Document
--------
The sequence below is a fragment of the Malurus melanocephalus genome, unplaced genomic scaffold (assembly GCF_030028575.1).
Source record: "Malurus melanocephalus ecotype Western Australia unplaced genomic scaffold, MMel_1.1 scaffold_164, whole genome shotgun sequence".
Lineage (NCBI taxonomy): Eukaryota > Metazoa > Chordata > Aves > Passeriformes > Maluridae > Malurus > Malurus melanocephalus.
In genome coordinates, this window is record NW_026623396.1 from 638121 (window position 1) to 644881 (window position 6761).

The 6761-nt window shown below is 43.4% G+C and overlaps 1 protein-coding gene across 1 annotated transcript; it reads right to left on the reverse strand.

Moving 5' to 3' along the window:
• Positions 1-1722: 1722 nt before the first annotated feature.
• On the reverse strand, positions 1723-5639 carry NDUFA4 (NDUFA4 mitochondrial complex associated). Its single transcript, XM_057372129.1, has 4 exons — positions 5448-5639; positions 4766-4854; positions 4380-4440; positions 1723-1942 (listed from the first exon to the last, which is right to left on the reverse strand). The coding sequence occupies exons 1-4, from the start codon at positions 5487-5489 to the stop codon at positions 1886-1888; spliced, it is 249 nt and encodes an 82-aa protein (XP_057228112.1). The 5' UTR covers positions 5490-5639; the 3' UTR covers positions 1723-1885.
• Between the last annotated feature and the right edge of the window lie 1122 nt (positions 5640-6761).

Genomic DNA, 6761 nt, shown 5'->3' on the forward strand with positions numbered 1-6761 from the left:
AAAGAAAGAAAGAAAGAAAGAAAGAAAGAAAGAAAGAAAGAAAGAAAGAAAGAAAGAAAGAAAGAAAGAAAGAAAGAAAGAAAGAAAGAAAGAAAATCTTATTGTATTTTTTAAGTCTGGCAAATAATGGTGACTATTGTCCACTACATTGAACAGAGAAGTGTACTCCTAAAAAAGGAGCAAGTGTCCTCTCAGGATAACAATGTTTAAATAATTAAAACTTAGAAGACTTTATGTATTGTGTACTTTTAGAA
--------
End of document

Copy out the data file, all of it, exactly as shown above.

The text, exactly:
The sequence below is a fragment of the Malurus melanocephalus genome, unplaced genomic scaffold (assembly GCF_030028575.1).
Source record: "Malurus melanocephalus ecotype Western Australia unplaced genomic scaffold, MMel_1.1 scaffold_164, whole genome shotgun sequence".
Lineage (NCBI taxonomy): Eukaryota > Metazoa > Chordata > Aves > Passeriformes > Maluridae > Malurus > Malurus melanocephalus.
In genome coordinates, this window is record NW_026623396.1 from 638121 (window position 1) to 644881 (window position 6761).

The 6761-nt window shown below is 43.4% G+C and overlaps 1 protein-coding gene across 1 annotated transcript; it reads right to left on the reverse strand.

Moving 5' to 3' along the window:
• Positions 1-1722: 1722 nt before the first annotated feature.
• On the reverse strand, positions 1723-5639 carry NDUFA4 (NDUFA4 mitochondrial complex associated). Its single transcript, XM_057372129.1, has 4 exons — positions 5448-5639; positions 4766-4854; positions 4380-4440; positions 1723-1942 (listed from the first exon to the last, which is right to left on the reverse strand). The coding sequence occupies exons 1-4, from the start codon at positions 5487-5489 to the stop codon at positions 1886-1888; spliced, it is 249 nt and encodes an 82-aa protein (XP_057228112.1). The 5' UTR covers positions 5490-5639; the 3' UTR covers positions 1723-1885.
• Between the last annotated feature and the right edge of the window lie 1122 nt (positions 5640-6761).

Genomic DNA, 6761 nt, shown 5'->3' on the forward strand with positions numbered 1-6761 from the left:
AAAGAAAGAAAGAAAGAAAGAAAGAAAGAAAGAAAGAAAGAAAGAAAGAAAGAAAGAAAGAAAGAAAGAAAGAAAGAAAGAAAGAAAGAAAGAAAATCTTATTGTATTTTTTAAGTCTGGCAAATAATGGTGACTATTGTCCACTACATTGAACAGAGAAGTGTACTCCTAAAAAAGGAGCAAGTGTCCTCTCAGGATAACAATGTTTAAATAATTAAAACTTAGAAGACTTTATGTATTGTGTACTTTTAGAA